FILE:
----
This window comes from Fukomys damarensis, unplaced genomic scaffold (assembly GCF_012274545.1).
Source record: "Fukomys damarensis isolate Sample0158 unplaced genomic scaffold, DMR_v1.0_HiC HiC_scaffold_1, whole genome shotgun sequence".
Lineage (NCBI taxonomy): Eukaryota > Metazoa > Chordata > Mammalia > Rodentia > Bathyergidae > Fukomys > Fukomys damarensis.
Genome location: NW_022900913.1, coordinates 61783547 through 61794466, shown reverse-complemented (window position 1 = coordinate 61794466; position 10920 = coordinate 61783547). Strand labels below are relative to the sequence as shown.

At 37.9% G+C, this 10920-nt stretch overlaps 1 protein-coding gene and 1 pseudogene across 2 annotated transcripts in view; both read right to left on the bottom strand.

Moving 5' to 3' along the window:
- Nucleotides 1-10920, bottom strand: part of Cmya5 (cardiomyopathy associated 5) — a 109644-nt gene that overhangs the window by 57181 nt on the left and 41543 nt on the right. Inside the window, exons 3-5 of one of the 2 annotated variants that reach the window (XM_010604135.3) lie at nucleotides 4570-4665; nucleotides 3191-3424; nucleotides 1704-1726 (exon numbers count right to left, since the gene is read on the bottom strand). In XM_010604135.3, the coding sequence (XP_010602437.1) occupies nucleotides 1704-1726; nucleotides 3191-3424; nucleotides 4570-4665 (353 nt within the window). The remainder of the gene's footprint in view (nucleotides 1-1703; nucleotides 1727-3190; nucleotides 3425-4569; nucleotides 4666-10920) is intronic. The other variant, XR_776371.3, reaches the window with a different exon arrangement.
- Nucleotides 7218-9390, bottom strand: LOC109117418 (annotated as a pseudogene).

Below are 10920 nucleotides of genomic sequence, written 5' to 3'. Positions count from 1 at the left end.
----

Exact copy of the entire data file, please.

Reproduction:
This window comes from Fukomys damarensis, unplaced genomic scaffold (assembly GCF_012274545.1).
Source record: "Fukomys damarensis isolate Sample0158 unplaced genomic scaffold, DMR_v1.0_HiC HiC_scaffold_1, whole genome shotgun sequence".
Lineage (NCBI taxonomy): Eukaryota > Metazoa > Chordata > Mammalia > Rodentia > Bathyergidae > Fukomys > Fukomys damarensis.
Genome location: NW_022900913.1, coordinates 61783547 through 61794466, shown reverse-complemented (window position 1 = coordinate 61794466; position 10920 = coordinate 61783547). Strand labels below are relative to the sequence as shown.

At 37.9% G+C, this 10920-nt stretch overlaps 1 protein-coding gene and 1 pseudogene across 2 annotated transcripts in view; both read right to left on the bottom strand.

Moving 5' to 3' along the window:
- Nucleotides 1-10920, bottom strand: part of Cmya5 (cardiomyopathy associated 5) — a 109644-nt gene that overhangs the window by 57181 nt on the left and 41543 nt on the right. Inside the window, exons 3-5 of one of the 2 annotated variants that reach the window (XM_010604135.3) lie at nucleotides 4570-4665; nucleotides 3191-3424; nucleotides 1704-1726 (exon numbers count right to left, since the gene is read on the bottom strand). In XM_010604135.3, the coding sequence (XP_010602437.1) occupies nucleotides 1704-1726; nucleotides 3191-3424; nucleotides 4570-4665 (353 nt within the window). The remainder of the gene's footprint in view (nucleotides 1-1703; nucleotides 1727-3190; nucleotides 3425-4569; nucleotides 4666-10920) is intronic. The other variant, XR_776371.3, reaches the window with a different exon arrangement.
- Nucleotides 7218-9390, bottom strand: LOC109117418 (annotated as a pseudogene).

Below are 10920 nucleotides of genomic sequence, written 5' to 3'. Positions count from 1 at the left end.